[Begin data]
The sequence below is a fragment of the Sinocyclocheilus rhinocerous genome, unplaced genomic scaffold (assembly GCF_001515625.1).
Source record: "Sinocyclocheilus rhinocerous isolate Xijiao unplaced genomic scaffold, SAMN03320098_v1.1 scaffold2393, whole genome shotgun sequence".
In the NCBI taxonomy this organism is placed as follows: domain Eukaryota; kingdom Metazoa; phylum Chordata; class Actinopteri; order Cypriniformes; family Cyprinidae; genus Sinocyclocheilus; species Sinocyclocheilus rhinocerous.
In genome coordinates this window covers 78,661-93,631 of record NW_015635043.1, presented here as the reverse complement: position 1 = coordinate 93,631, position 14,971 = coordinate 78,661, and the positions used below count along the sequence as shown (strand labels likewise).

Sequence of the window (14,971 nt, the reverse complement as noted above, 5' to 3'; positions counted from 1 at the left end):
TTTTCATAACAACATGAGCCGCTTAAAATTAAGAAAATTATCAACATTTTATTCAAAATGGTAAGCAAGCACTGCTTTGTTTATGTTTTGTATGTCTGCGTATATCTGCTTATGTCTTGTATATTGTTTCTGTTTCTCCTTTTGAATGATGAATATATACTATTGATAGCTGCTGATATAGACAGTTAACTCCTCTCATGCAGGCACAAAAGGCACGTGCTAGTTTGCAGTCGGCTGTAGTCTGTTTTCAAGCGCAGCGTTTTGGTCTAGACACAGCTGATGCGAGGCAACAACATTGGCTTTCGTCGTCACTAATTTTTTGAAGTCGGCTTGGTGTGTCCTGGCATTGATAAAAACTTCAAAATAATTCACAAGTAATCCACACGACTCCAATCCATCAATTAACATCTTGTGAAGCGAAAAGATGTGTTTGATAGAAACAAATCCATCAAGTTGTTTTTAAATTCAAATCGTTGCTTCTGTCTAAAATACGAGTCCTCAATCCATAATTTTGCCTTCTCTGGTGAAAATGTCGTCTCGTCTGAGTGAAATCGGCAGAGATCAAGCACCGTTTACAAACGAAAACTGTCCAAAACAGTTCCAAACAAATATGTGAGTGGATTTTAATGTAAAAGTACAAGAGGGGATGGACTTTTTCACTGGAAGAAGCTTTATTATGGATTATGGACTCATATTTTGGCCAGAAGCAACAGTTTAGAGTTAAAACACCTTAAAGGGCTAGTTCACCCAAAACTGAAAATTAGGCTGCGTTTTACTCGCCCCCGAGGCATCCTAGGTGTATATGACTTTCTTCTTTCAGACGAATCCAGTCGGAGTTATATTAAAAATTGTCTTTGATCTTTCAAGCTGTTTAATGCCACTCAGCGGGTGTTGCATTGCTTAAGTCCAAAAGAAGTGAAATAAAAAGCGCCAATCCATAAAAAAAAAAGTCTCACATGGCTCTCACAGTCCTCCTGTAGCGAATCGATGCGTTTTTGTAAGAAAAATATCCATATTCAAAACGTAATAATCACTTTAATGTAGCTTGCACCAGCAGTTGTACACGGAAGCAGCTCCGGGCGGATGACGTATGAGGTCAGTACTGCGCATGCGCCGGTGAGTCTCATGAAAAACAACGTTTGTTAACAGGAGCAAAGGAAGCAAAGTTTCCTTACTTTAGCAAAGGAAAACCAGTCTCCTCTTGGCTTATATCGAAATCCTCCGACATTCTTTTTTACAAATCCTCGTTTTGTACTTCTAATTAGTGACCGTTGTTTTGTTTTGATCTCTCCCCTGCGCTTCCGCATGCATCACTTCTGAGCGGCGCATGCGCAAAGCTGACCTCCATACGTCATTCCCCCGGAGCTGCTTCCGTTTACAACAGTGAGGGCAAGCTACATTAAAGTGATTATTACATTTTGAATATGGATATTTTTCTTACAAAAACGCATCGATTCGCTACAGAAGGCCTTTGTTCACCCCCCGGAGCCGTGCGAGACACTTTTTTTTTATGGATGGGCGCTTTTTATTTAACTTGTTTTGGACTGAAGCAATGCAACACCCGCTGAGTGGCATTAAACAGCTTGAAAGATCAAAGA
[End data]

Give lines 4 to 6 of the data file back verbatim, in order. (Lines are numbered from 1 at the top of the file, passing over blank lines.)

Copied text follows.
In genome coordinates this window covers 78,661-93,631 of record NW_015635043.1, presented here as the reverse complement: position 1 = coordinate 93,631, position 14,971 = coordinate 78,661, and the positions used below count along the sequence as shown (strand labels likewise).

Sequence of the window (14,971 nt, the reverse complement as noted above, 5' to 3'; positions counted from 1 at the left end):
TTTTCATAACAACATGAGCCGCTTAAAATTAAGAAAATTATCAACATTTTATTCAAAATGGTAAGCAAGCACTGCTTTGTTTATGTTTTGTATGTCTGCGTATATCTGCTTATGTCTTGTATATTGTTTCTGTTTCTCCTTTTGAATGATGAATATATACTATTGATAGCTGCTGATATAGACAGTTAACTCCTCTCATGCAGGCACAAAAGGCACGTGCTAGTTTGCAGTCGGCTGTAGTCTGTTTTCAAGCGCAGCGTTTTGGTCTAGACACAGCTGATGCGAGGCAACAACATTGGCTTTCGTCGTCACTAATTTTTTGAAGTCGGCTTGGTGTGTCCTGGCATTGATAAAAACTTCAAAATAATTCACAAGTAATCCACACGACTCCAATCCATCAATTAACATCTTGTGAAGCGAAAAGATGTGTTTGATAGAAACAAATCCATCAAGTTGTTTTTAAATTCAAATCGTTGCTTCTGTCTAAAATACGAGTCCTCAATCCATAATTTTGCCTTCTCTGGTGAAAATGTCGTCTCGTCTGAGTGAAATCGGCAGAGATCAAGCACCGTTTACAAACGAAAACTGTCCAAAACAGTTCCAAACAAATATGTGAGTGGATTTTAATGTAAAAGTACAAGAGGGGATGGACTTTTTCACTGGAAGAAGCTTTATTATGGATTATGGACTCATATTTTGGCCAGAAGCAACAGTTTAGAGTTAAAACACCTTAAAGGGCTAGTTCACCCAAAACTGAAAATTAGGCTGCGTTTTACTCGCCCCCGAGGCATCCTAGGTGTATATGACTTTCTTCTTTCAGACGAATCCAGTCGGAGTTATATTAAAAATTGTCTTTGATCTTTCAAGCTGTTTAATGCCACTCAGCGGGTGTTGCATTGCTTAAGTCCAAAAGAAGTGAAATAAAAAGCGCCAATCCATAAAAAAAAAAGTCTCACATGGCTCTCACAGTCCTCCTGTAGCGAATCGATGCGTTTTTGTAAGAAAAATATCCATATTCAAAACGTAATAATCACTTTAATGTAGCTTGCACCAGCAGTTGTACACGGAAGCAGCTCCGGGCGGATGACGTATGAGGTCAGTACTGCGCATGCGCCGGTGAGTCTCATGAAAAACAACGTTTGTTAACAGGAGCAAAGGAAGCAAAGTTTCCTTACTTTAGCAAAGGAAAACCAGTCTCCTCTTGGCTTATATCGAAATCCTCCGACATTCTTTTTTACAAATCCTCGTTTTGTACTTCTAATTAGTGACCGTTGTTTTGTTTTGATCTCTCCCCTGCGCTTCCGCATGCATCACTTCTGAGCGGCGCATGCGCAAAGCTGACCTCCATACGTCATTCCCCCGGAGCTGCTTCCGTTTACAACAGTGAGGGCAAGCTACATTAAAGTGATTATTACATTTTGAATATGGATATTTTTCTTACAAAAACGCATCGATTCGCTACAGAAGGCCTTTGTTCACCCCCCGGAGCCGTGCGAGACACTTTTTTTTTATGGATGGGCGCTTTTTATTTAACTTGTTTTGGACTGAAGCAATGCAACACCCGCTGAGTGGCATTAAACAGCTTGAAAGATCAAAGA